Updated: Jan 28, 2020
This is the second in a series of non technical articles on line and edge enhancement, intended for artists and designers. Please read the afterimages post as well as this one.
Let's start with the remarkable picture below.
Each of the homogenous vertical gray strips appears much lighter on the left than on the right. This effect makes the right side of each strip dark, and the left side of each strip light. As a result, contrast at each border is greater than what a light meter would record. You are perceiving greater contrast and a more defined line at at each border than actually exists.
A useful simplified model for explaining this effect and for predicting approximately how it will behave is lateral inhibition. Photoreceptors send signals laterally (across the surface of the retina) as well as vertically (up the chain towards conscious perception). Lateral inhibition occurs when a photoreceptor sends the opposite signal laterally than it does up the chain toward perception.
Let's look at how lateral inhibition plays out in four situations: A bright point, a dark point, a dark line, and dark/light form.
1. Bright Point
The picture below represents an array of photoreceptors comprising small section of retina.
A bright point of light is focused on a photoreceptor:
In addition to sending out a "vertical" signal to the visual system for processing on the way to perception, the photoreceptor sends out a signal out "lateral" negative signals across the array of neighboring photoreceptors:
Which suppresses signals from neighboring photoreceptors.
This increases contrast.
II. Dark Point
Beginning again with an array of photoreceptors.
Darkness is focused on one photoreceptor
The photoreceptor sends out lateral excitatory signals:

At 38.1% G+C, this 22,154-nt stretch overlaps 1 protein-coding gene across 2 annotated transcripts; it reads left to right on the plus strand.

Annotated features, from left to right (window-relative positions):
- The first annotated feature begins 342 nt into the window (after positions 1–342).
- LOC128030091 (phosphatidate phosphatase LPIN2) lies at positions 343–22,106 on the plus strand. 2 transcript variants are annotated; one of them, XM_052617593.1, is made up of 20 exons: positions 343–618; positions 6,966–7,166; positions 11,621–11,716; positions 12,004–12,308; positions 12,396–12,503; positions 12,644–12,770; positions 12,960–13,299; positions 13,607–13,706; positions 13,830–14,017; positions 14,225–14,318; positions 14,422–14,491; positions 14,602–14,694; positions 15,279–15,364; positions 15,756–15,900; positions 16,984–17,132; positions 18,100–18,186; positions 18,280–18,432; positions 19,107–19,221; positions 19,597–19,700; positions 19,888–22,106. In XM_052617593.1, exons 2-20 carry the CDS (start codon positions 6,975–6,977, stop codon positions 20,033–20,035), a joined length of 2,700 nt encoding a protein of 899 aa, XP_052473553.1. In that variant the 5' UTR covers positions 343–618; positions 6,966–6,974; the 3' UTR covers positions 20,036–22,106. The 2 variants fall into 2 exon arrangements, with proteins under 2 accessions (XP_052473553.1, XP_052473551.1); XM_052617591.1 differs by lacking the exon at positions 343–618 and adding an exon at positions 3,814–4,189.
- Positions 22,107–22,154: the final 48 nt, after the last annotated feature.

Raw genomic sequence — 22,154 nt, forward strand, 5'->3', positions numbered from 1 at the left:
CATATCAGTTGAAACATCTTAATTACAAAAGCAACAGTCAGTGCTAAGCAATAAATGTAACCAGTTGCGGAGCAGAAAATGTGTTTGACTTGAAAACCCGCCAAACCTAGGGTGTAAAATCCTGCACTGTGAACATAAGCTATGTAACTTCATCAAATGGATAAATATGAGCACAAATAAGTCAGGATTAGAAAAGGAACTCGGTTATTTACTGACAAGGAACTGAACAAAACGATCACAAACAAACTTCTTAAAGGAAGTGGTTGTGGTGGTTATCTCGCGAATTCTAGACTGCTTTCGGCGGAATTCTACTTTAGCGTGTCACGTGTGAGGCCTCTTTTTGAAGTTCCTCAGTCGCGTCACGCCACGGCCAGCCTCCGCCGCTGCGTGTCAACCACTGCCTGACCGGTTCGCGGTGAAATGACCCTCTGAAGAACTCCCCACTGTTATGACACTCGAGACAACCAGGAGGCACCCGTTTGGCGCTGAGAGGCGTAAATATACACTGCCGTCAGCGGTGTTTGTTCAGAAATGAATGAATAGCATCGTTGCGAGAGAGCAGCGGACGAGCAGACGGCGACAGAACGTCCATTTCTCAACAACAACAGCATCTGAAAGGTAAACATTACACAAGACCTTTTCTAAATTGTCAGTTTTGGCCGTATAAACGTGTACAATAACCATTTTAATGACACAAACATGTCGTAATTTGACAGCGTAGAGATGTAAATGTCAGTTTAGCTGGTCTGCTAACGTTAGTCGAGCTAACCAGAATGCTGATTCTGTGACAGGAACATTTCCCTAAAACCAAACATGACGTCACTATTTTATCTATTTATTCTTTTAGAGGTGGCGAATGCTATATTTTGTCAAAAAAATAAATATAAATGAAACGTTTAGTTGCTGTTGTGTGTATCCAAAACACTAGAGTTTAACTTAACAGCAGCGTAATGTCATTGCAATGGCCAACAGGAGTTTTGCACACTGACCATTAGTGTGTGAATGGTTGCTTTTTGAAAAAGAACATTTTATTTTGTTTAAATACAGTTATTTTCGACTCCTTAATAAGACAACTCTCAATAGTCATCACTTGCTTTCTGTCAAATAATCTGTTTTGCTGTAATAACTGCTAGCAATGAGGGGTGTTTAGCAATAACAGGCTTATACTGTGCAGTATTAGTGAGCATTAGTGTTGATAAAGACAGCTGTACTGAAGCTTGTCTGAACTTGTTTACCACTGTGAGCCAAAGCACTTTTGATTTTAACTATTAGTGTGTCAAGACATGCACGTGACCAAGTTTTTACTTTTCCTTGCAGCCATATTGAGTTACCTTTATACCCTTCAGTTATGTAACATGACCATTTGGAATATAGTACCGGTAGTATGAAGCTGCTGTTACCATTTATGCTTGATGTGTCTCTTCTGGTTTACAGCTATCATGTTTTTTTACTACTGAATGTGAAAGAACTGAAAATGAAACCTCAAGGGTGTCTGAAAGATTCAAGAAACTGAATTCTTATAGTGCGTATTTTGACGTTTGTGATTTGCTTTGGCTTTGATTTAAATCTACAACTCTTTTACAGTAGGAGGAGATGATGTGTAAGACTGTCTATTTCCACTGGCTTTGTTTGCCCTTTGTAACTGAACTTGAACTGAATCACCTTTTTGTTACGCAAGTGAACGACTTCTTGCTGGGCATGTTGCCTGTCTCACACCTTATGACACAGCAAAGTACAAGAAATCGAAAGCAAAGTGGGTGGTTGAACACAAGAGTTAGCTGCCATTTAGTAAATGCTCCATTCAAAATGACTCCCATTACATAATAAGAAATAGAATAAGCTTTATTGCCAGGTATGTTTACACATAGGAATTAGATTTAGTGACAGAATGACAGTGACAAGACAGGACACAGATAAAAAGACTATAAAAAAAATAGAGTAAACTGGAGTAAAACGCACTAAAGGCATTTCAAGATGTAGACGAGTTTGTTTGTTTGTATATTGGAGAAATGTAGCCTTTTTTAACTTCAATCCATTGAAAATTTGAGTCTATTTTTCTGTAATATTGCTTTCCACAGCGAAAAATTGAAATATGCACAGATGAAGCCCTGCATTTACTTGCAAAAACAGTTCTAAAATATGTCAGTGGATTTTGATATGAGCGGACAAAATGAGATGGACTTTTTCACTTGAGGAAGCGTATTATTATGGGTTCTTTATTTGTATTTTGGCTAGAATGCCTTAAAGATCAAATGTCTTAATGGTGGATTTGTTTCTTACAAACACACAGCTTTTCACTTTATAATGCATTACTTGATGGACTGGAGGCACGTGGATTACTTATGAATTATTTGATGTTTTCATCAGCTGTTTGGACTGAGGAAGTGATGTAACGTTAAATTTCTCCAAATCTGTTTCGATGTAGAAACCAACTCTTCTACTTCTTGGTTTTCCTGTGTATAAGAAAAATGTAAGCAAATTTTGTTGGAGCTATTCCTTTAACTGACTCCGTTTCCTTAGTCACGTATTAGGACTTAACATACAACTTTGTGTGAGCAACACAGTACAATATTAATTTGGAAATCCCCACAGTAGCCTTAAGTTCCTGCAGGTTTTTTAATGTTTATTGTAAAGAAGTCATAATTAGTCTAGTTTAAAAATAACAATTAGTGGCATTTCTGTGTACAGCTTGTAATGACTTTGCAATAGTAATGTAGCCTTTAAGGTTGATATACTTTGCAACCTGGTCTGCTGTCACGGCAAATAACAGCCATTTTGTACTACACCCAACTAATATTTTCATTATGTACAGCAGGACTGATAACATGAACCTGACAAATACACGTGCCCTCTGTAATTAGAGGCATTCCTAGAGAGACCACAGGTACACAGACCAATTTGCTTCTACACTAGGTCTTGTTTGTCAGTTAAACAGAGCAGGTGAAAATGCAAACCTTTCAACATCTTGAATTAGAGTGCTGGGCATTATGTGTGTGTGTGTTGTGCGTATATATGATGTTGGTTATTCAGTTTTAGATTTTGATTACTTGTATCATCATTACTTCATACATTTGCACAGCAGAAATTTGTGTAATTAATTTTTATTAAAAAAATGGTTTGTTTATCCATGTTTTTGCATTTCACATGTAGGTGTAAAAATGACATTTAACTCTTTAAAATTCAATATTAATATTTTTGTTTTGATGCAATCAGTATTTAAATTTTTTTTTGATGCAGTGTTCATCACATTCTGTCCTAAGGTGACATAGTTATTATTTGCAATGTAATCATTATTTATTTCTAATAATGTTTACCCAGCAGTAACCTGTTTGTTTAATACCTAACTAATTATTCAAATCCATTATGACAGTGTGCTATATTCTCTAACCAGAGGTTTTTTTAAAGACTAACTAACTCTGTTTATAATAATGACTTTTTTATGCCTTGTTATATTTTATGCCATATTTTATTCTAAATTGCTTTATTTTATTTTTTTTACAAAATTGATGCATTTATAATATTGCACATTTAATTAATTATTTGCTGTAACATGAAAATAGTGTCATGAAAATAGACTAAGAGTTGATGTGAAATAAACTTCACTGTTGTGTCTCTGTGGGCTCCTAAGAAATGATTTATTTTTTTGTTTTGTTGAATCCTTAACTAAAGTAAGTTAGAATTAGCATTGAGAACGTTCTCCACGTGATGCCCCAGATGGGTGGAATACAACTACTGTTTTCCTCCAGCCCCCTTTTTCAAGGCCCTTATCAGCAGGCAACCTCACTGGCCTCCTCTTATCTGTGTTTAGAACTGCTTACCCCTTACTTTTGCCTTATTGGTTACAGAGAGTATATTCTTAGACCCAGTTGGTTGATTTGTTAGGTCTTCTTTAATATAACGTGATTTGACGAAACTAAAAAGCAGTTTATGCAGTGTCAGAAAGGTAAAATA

Increasing the sensitivity of neighboring photoreceptors to ambient light. Again, contrast is increased.
III. Dark Line:
Beginning once again with an array of photoreceptors:
A dark line is focused on the retina.
Lateral excitatory signals are sent:
Brightening the surroundings.
IV: Dark and Light Form.
Beginning with a retinal array:
The retina is exposed to relatively dark and light images
The retina exposed to the bright image sends lateral suppressing, dark signals. The retina exposed to the dark images sends lateral excitatory, bright light signals.
Enhancing contrast at the border.
Let's go back to the Chevreul Effect.
As you look at this picture, appreciate again the difference in brightness in each band, and spend some time considering how this this is predicted by the model of lateral inhibition.
Appreciation of this will help you differentiate luminance from brightness. Luminance is what a light meter measures. Brightness is your subjective perception of the image. Luminance is objective. Brightness is what you subjectively perceive.
Coming up: That's not the whole story! A deeper look at Chevreul Effect.